Proton therapy can potentially improve the therapeutic ratio over conventional radiation therapy for oropharyngeal cancer by decreasing acute and late toxicity.
An April 2021 study published in the Green Journal by the MD Anderson team retrospectively compared patients with oropharyngeal cancer (OPC) who received conventional radiotherapy (IMRT) and proton therapy (IMPT).
This suggests that proton therapy may offer vital quality of life benefits for patients with tumours occurring in the head and neck region.
With a median follow-up time of 36.2 months, the study reported that moderate to severe xerostomia (dry mouth associated with impaired salivary gland function) was less common in the proton group when compared to the conventional radiotherapy group at 18-24 months (6% vs. 20%; p = 0.025) and at 24-36 months (6% vs. 20%; p = 0.01).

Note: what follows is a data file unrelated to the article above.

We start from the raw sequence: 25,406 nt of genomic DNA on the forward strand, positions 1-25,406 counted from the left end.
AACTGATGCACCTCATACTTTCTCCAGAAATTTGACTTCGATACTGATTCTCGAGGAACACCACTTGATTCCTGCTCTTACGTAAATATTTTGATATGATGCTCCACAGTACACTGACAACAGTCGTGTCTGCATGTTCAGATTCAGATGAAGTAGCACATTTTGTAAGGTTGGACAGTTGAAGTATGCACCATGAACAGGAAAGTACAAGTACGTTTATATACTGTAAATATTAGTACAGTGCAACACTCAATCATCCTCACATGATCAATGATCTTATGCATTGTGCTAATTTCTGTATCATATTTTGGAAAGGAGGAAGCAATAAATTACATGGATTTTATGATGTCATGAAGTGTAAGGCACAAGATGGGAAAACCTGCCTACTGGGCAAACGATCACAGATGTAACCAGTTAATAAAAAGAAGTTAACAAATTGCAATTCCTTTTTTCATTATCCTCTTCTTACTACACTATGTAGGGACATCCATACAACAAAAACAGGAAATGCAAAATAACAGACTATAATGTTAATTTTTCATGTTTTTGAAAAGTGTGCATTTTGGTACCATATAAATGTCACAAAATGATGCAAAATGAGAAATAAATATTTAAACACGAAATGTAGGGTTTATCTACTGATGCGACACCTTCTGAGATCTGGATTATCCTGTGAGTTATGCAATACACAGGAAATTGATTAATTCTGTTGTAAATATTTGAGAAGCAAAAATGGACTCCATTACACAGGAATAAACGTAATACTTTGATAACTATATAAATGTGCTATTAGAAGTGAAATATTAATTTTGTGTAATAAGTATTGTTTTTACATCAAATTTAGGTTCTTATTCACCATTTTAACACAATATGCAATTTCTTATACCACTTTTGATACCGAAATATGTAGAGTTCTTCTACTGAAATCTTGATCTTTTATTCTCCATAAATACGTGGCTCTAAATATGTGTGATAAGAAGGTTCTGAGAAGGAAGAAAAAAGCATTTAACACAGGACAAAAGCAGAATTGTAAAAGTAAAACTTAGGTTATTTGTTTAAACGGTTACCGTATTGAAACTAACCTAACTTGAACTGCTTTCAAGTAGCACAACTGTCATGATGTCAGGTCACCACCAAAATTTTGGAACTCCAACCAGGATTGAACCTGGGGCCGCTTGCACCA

Intensity modulated proton therapy (IMPT), one of the most advanced forms of proton therapy, delivers a precise dose of protons to tumours embedded in the head and neck, including the base of tongue and tonsils. Unlike conventional radiotherapy, which destroys both cancerous and healthy cells, IMPT has the ability to destroy cancer cells while sparing surrounding healthy tissue from damage. Therefore, important quality of life outcomes such as neurocognitive function, vision, swallowing, hearing, taste and speech can be preserved in head and neck cancer patients.
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